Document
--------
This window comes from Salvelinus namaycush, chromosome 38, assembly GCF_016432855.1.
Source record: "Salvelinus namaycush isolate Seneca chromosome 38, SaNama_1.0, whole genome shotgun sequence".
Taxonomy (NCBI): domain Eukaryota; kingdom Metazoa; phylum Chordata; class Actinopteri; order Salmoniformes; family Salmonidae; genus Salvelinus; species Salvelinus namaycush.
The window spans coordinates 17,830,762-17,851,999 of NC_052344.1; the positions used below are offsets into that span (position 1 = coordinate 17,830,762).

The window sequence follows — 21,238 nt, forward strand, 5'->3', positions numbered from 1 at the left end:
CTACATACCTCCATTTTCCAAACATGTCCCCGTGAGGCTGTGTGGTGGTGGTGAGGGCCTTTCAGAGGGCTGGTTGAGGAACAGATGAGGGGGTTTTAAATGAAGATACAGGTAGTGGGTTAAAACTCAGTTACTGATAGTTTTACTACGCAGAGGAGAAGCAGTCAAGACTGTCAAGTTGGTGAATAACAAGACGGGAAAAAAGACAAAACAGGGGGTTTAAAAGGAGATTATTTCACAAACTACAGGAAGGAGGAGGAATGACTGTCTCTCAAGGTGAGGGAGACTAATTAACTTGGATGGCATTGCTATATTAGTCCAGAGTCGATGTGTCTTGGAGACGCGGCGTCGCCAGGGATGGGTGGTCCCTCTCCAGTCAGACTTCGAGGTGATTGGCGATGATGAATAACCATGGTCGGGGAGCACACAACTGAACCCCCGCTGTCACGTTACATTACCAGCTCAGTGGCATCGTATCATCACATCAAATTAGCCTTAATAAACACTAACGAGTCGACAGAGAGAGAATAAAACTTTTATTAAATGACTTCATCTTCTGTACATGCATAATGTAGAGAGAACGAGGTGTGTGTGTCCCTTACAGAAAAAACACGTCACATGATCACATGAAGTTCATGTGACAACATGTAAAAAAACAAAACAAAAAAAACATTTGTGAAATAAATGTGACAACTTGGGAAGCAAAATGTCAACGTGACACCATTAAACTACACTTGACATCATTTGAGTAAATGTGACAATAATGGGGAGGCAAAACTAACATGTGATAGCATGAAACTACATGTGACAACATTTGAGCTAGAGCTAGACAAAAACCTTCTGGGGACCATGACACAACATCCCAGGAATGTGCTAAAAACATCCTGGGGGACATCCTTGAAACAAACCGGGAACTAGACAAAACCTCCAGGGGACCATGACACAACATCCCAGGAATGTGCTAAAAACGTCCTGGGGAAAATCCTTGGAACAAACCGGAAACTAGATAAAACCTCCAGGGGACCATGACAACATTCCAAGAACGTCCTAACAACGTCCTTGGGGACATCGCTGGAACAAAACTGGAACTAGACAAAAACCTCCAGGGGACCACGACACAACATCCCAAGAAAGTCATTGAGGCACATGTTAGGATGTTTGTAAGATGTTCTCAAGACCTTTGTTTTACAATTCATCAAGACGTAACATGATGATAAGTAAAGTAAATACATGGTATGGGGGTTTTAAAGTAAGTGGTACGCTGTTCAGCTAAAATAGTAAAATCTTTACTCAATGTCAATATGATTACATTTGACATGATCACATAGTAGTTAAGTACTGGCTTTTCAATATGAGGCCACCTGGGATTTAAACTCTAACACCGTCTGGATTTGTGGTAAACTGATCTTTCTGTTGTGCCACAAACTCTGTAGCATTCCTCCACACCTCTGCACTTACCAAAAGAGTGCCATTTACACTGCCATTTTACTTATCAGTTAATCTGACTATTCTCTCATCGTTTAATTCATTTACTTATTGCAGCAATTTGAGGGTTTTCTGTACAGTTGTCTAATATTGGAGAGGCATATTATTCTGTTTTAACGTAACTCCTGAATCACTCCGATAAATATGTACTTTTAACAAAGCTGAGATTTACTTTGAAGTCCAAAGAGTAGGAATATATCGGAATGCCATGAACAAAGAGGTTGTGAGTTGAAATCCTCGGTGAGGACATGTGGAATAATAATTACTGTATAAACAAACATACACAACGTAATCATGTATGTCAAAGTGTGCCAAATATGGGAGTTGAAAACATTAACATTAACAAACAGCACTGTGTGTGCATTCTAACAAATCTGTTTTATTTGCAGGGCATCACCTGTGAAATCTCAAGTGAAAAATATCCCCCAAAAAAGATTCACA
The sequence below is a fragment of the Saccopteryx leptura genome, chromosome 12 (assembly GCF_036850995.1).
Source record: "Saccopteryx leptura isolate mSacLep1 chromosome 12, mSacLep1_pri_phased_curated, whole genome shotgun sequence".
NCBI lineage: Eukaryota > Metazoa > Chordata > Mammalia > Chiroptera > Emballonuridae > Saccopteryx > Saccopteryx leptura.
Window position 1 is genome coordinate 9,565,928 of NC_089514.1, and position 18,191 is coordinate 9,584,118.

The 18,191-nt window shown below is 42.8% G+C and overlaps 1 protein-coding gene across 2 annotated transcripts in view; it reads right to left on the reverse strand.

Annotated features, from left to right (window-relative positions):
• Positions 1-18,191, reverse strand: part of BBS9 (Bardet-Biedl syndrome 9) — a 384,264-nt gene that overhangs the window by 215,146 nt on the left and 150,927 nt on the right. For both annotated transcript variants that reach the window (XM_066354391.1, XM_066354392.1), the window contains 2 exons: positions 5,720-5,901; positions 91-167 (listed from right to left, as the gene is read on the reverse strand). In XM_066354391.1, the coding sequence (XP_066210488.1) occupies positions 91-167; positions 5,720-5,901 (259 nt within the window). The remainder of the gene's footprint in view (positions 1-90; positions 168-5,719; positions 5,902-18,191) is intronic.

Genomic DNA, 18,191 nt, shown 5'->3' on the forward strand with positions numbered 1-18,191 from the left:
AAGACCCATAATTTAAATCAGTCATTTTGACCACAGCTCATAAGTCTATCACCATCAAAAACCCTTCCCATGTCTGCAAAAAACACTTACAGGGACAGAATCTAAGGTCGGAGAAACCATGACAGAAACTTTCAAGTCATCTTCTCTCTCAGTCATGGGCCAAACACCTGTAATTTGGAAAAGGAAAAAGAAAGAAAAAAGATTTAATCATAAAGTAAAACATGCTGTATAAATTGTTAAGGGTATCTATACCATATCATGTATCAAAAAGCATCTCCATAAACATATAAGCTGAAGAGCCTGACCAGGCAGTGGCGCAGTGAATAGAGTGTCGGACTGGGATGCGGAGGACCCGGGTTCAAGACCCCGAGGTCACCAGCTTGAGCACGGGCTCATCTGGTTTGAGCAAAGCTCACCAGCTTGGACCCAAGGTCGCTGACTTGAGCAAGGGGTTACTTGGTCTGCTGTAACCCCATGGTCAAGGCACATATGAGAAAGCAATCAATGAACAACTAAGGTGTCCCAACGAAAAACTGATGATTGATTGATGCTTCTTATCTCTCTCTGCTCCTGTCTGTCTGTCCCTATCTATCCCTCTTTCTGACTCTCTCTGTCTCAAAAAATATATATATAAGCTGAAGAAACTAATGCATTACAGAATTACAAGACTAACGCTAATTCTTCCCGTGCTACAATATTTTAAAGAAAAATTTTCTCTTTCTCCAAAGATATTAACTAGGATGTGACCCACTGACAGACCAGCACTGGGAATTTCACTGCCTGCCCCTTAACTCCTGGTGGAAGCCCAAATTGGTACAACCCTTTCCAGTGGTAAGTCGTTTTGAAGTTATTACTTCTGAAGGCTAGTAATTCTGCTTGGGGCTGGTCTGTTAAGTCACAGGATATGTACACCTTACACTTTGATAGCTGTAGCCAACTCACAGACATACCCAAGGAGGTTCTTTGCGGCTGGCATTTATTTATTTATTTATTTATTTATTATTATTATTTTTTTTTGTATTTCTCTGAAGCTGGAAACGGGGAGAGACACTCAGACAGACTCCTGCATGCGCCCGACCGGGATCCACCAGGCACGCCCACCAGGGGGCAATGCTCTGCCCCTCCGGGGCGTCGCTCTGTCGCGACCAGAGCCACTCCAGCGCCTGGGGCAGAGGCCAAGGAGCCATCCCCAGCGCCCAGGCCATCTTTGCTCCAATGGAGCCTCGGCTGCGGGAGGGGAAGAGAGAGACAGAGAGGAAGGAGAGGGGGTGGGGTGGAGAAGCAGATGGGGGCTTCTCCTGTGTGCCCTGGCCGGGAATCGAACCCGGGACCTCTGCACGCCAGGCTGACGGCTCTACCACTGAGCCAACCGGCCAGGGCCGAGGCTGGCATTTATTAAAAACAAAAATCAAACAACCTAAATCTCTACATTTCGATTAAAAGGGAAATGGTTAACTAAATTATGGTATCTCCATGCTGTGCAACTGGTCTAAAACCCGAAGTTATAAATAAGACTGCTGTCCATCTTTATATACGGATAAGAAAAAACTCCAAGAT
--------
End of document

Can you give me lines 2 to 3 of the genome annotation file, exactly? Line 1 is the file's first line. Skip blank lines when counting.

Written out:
Source record: "Salvelinus namaycush isolate Seneca chromosome 38, SaNama_1.0, whole genome shotgun sequence".
Taxonomy (NCBI): domain Eukaryota; kingdom Metazoa; phylum Chordata; class Actinopteri; order Salmoniformes; family Salmonidae; genus Salvelinus; species Salvelinus namaycush.